$called = explode('/', trim($_SERVER['PATH_INFO'],'\x20\x2f'));

preg_match_all() could provide error detection and correction (user typo) as will as doing the explode().


I would make the code function correctly within the definition of the rules. Although I would expand on it. I would NOT use the Request Method to determine any functionality.

The API should be architected where GET and POST Types can be used interchangeably. I would NEVER use them to select view, save, delete.


While on the subject of parameters I would suggest using integer parameters over string whenever possible.
Integer is compact keeping down the Request Header size, is the easiest to validate, and makes comparison functions faster.

Example: On a string true false parameter $param = intval($param);, no need to do if(isset()) it's not there it's zero. And it resolves typing between numeric 1 and string '1' when it is used as an array dimension.

Instead of this:

if(isset($id[0]))
{
    $product_id = $id[0];
}
if(!is_numeric($product_id))
{
    header($_SERVER['SERVER_PROTOCOL']." 400 Bad Request");
    die();
}
$data = "";
if($product_id == 0)
{
    $data = $this->model->getProducts();
}

Create a product with a product id of zero with a description of 'Invalid Product ID" and process it just like a valid product or process the same as an invalid product id number.

 $product_id = $data = $this->model->getProducts(intval($id[0]));

If you want a product id to return a list of products use a non-zero id.

For delete, return an error status status on zero the same as if it were an invalid product id.


Consider using an extension other than .php. Even html is easier than php for users to remember.

You could use the extension for the user to select the response type.

For Example: In the Apache config or .htaccess

<FilesMatch *.htm? *.xml *.jsn *.txt *.php >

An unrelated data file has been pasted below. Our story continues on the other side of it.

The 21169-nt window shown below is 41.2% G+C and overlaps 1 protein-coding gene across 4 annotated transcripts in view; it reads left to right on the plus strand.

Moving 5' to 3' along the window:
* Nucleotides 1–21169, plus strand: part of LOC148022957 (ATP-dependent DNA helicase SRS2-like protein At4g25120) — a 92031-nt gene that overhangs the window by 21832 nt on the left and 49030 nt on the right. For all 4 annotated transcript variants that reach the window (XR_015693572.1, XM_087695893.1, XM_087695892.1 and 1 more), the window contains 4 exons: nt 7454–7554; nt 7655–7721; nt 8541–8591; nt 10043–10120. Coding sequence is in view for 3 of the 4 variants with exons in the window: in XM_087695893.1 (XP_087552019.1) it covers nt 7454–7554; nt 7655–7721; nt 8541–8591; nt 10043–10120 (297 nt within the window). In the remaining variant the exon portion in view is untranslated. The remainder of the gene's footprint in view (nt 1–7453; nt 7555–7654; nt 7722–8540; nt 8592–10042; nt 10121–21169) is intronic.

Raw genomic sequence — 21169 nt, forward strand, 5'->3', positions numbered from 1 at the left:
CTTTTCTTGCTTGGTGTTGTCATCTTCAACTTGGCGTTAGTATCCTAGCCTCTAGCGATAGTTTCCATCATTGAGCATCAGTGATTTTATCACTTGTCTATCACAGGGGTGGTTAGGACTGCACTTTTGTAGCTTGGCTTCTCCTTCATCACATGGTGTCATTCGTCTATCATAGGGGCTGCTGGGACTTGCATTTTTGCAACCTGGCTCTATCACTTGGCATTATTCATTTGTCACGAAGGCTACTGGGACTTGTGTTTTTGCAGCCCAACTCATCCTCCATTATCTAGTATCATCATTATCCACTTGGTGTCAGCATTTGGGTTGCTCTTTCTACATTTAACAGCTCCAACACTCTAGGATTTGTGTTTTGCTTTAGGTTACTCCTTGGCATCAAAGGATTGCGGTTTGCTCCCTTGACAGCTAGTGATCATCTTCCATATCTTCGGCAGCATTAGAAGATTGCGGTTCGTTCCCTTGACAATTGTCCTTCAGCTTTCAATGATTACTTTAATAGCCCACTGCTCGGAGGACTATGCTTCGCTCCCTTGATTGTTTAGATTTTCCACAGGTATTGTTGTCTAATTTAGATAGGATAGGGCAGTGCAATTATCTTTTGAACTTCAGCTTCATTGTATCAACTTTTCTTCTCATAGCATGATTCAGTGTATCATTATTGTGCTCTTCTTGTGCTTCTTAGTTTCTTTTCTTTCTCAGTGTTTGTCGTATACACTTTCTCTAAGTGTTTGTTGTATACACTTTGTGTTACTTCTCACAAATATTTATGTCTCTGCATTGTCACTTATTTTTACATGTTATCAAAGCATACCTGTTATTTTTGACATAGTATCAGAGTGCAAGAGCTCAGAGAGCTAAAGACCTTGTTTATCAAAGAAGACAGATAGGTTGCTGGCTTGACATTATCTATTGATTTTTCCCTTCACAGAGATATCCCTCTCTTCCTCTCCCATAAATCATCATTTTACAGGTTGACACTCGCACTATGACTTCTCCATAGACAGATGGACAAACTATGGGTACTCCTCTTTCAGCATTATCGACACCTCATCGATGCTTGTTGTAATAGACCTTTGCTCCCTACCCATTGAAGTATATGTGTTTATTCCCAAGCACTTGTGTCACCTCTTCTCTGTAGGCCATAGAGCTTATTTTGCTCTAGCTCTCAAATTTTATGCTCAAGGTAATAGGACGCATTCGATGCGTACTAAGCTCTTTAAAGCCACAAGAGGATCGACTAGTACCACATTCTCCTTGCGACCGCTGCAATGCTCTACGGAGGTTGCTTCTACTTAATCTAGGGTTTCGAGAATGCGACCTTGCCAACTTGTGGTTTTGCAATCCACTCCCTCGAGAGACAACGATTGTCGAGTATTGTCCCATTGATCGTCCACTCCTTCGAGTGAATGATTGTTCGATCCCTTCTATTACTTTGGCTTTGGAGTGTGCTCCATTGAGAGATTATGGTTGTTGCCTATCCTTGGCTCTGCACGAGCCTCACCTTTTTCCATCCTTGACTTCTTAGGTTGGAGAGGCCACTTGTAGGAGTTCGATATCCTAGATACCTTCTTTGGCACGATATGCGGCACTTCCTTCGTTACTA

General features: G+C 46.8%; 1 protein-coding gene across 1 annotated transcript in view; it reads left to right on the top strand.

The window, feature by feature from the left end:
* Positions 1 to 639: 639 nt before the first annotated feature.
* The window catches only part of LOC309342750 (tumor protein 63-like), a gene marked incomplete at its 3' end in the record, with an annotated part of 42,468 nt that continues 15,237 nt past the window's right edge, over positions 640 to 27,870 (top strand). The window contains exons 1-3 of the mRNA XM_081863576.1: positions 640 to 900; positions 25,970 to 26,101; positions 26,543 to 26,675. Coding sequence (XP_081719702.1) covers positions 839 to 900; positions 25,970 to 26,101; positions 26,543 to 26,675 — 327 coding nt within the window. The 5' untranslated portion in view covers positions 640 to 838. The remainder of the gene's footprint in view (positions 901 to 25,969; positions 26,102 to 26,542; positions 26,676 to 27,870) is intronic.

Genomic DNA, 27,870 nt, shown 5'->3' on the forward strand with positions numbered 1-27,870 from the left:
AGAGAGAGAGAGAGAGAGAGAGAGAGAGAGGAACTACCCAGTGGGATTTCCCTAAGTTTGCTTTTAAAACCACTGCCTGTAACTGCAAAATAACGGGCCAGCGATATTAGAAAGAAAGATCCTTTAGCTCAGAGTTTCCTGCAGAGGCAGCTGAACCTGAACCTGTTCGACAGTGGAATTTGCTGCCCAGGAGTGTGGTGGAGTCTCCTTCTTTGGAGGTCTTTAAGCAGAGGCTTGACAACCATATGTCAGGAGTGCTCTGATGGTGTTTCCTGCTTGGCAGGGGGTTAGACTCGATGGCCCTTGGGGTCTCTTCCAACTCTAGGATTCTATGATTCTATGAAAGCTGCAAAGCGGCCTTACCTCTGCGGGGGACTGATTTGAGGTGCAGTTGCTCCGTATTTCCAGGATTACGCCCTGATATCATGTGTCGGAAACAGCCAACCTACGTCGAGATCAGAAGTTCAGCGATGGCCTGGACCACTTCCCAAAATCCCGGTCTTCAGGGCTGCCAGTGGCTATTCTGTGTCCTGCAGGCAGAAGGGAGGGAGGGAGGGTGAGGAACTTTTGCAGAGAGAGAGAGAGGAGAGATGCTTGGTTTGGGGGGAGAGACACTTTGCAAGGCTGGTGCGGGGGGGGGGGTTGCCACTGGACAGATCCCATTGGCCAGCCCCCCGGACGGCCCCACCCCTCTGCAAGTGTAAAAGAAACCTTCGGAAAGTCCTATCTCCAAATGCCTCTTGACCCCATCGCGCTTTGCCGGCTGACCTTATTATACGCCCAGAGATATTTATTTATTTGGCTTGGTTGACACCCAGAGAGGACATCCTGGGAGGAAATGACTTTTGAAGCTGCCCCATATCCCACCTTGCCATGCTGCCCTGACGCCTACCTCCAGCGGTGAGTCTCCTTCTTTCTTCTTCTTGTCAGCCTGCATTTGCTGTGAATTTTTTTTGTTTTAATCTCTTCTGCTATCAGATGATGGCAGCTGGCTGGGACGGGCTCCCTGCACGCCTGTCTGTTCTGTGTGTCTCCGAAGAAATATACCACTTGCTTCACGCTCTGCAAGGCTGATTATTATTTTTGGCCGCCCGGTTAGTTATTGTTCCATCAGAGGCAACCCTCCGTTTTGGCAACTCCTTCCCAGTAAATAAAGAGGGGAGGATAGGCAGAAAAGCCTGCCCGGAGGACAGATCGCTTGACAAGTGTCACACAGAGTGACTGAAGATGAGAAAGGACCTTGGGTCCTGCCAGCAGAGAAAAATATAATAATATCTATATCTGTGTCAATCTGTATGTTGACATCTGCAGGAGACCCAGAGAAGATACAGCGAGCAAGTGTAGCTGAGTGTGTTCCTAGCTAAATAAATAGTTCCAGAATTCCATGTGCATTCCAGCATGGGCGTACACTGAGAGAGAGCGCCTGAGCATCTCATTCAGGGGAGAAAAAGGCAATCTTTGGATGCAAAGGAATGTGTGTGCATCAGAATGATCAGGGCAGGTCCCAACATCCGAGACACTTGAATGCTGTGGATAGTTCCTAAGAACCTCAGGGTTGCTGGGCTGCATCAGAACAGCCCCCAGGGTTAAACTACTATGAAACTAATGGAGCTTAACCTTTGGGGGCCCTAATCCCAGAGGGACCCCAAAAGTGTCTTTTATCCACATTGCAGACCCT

SetHandler php5-script
</FilesMatch>

This is easier on the memory allocation, memory bus I/O, and retyping a variable from string to array.

$req_body = json_decode($file_get_contents('php://input'),true);

Than:

$req_body = json_decode($file_get_contents('php://input');
$req_body = json_decode($req_body,true);

This is confusing when the first passed argument is $parameters $controller->view($parameters, $req_body);

And the accepted 2nd argument is$parameters<br>

 function view($id = "",$parameters)

This is poor on more than one level.

if(count($called) <= 3){
    header($_SERVER['SERVER_PROTOCOL']." 400 Bad Request");
    die();
}

Check validity of all passed parameters. Then determine the best, most specific and user friendly response.
The best user response is to fix the error when possible.

If a parameter is missing, add a default.

If you had an HTML error on your web page, do you expect it to render? Would you like it if a single HTML error returned a 404 response? If a Browser was that rigid it may not get much use, same goes for your API.

404 is not an appropriate response when the document URL (index.php) is correct. Additionally this will confuse some users as to why. They may just think your server is down and they go somewhere else.

Consider using an alternate response such as 409. You want to make it as easily as possible for the user to understand what their mistake was. 404 should be reserved for an error in the URL

Also for diagnostic and support issues, use various response codes for different issues and document them for the user.

You could use a text header and a message identifying the specifics problem with an error message.

header('Content-Type: text/plain; charset=utf-8');
echo $error; 

Or follow the HTTP 4xx header with an error code in an additional header key value with the error code.

header("x-error: $error");

For Example: The W3C HTML Markup Validator puts the number of HTML errors in the header.

There are much better HTTP Response Codes to use over 404.

Better diagnostics reduces support and increases user satisfaction.

400 Bad Request
The request could not be understood by the server due to malformed syntax. The client SHOULD NOT repeat the request without modifications.

403 Forbidden
The server understood the request, but is refusing to fulfill it. Authorization will not help and the request SHOULD NOT be repeated. If the request method was not HEAD and the server wishes to make public why the request has not been fulfilled, it SHOULD describe the reason for the refusal in the entity. If the server does not wish to make this information available to the client, the status code 404 (Not Found) can be used instead.
404 Not Found
The server has not found anything matching the Request-URI. No indication is given of whether the condition is temporary or permanent. The 410 (Gone) status code SHOULD be used if the server knows, through some internally configurable mechanism, that an old resource is permanently unavailable and has no forwarding address. This status code is commonly used when the server does not wish to reveal exactly why the request has been refused, or when no other response is applicable.